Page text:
PARASYMPATETIC SYSTEM

The body of the parasympathetic preganglionic neurons is localized at the level of the brain stem and at the sacral segments of the spinal cord. For this reason, the parasympathetic system is divided into cranial and sacral parasympathetic regions. The body of the postganglionic neurons form ganglia included in the organ wall (intramural ganglia) or in its vicinity.

 

 

Cranial parsympathetic

 

The fibers of the cranial parasympathetic region belong to the following cranial nerves: oculomotor (III), facial (VII), glossopharyngeal (IX) and vagus (X). The parasympathetic pathways in the cranial nerves are described in the "Cranial nervous system chapter".

 

 

Sacral parsympathetic

 

The bodies of the sacral preganglionic neurons form the sacral parasympathetic nucleus located in a mediodorsal position in the intermediate gray matter of the sacral spinal cord segments. Their site corresponds to the lateral horn of the thoracolumbar spinal segments. The dorsal portion of the nucleus is related to the control of the intestine and, the ventral portion, to the contraction of the bladder[1]. The axons of the preganglionic neurons leave the spinal cord as part of the sacral ventral roots, to form the pelvic nerve or nerves. The pelvic nerve receives postganglionar sympathetic nerve fibers (from the hypogastric nerve) to form the pelvic plexus on the lateral aspect of the rectum. Some parsympathetic ganglia are distributed in the plexus and others are located on the walls of the pelvic viscera[2]. Some parasympathetic fibers from the pelvic nerve join the hypogastric nerve to travel cranially, pass the caudal mesenteric ganglion without synapsing and innervate the descending colon.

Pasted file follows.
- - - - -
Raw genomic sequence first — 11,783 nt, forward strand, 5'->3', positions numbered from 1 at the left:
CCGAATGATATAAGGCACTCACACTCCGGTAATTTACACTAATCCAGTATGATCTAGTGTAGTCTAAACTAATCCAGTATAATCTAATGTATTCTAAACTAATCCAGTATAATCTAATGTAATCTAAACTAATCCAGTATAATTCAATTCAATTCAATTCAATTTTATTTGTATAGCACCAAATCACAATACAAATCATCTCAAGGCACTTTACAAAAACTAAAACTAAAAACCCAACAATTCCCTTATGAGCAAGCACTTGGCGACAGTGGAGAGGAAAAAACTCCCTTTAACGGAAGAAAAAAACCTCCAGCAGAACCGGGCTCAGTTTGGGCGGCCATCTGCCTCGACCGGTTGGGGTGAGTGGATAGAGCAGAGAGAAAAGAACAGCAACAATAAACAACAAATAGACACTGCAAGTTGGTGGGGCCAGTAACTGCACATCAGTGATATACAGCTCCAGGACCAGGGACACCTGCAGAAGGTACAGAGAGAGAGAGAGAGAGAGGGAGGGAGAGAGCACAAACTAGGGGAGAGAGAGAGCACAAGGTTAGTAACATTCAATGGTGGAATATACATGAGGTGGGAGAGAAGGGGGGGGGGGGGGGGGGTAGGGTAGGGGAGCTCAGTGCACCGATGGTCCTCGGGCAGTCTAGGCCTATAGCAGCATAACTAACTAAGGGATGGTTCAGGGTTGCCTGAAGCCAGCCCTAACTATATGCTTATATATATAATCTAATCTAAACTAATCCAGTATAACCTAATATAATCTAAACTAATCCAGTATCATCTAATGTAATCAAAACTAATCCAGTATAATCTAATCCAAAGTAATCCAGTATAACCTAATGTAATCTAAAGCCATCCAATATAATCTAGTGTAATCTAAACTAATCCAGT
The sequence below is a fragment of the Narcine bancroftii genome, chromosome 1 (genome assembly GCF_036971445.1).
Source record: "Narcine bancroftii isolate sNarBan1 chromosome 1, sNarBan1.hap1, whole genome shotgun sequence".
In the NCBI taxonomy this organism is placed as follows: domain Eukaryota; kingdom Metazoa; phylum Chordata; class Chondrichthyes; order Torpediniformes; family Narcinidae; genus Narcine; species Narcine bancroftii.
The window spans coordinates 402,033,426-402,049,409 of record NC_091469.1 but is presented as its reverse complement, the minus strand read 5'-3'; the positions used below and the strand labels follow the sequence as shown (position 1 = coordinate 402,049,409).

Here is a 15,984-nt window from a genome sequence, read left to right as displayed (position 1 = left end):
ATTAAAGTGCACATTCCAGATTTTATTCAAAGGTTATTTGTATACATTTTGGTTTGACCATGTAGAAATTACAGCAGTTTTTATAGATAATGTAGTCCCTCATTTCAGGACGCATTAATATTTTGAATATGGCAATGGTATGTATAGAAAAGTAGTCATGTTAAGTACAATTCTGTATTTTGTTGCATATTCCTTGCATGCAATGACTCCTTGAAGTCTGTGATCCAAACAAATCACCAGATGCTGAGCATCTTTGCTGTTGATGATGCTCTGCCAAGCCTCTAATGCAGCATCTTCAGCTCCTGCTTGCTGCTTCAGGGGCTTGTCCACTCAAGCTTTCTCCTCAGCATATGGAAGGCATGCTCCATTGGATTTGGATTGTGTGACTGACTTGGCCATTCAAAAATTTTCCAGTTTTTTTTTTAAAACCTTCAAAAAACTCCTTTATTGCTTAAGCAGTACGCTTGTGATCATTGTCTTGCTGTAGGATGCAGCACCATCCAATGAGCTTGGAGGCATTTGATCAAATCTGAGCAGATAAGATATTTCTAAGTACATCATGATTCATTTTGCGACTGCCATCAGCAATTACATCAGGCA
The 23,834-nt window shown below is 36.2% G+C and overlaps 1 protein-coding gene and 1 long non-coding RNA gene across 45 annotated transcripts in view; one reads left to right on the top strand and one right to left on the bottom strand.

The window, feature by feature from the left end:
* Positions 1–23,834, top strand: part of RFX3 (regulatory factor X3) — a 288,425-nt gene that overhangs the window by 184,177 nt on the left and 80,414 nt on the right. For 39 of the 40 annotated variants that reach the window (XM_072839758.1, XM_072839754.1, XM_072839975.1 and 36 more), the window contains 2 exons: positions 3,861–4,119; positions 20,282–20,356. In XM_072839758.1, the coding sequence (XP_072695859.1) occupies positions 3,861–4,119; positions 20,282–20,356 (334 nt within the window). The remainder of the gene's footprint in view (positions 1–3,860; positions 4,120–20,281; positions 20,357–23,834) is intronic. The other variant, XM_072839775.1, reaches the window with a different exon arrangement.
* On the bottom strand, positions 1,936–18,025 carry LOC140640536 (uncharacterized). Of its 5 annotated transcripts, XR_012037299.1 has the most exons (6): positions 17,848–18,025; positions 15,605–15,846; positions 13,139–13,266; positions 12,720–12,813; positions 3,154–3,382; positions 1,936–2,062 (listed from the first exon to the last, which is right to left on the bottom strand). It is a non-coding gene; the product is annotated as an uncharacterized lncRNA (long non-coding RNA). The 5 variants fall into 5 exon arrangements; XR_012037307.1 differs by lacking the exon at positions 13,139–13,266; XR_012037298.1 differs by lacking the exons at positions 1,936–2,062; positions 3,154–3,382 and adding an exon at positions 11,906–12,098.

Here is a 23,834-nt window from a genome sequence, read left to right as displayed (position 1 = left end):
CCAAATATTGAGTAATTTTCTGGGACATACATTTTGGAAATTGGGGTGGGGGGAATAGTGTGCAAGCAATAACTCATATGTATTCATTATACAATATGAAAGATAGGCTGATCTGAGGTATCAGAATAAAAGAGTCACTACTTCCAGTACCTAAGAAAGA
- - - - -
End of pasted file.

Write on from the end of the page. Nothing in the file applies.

The pelvic plexus carries sympathetic and parasympathetic innervation to the penis. They travel with the urethra to its destination[3]. The parasympathetic neurotransmitter to sexual organs is not acetylcholine but nitric oxide[4].

 

The postganglionic parasympathetic neurons have a vasodilatory action on erectile tissues of the penis and clitoris. They are excitatory on smooth muscle and glands of the rectum and descending colon, and inhibitory on the internal anal sphincter. Ejaculation is facilitated by reflex contractions of the urethral striated muscle. In turn, the postganglionic sympathetic fibers increase the tone of the neck of the urinary bladder (preventing the backflow of semen during ejaculation) and induce the emission of semen.

 

 

[1] Page 810 of "Miller's anatomy of the dog" by Evans, H. 3rd ed.

[2] Page 59 of "The cardiorrespiratory system" by King, A.S., Blackwell Science. 1999

[3] Dean, R.C. and Lue, T.T. Physiology of penile erection and pathophysiology of erectile dysfunction. Urol. Clin. North. Am. 2005 November; 32(4): 379-v

[4] Purves, D., Augustine, G.J., Fitzpatrick, D. et al., edityors. Neuroscience. 2nd edition. Sunderland (MA): Sinauer Associates, 2001.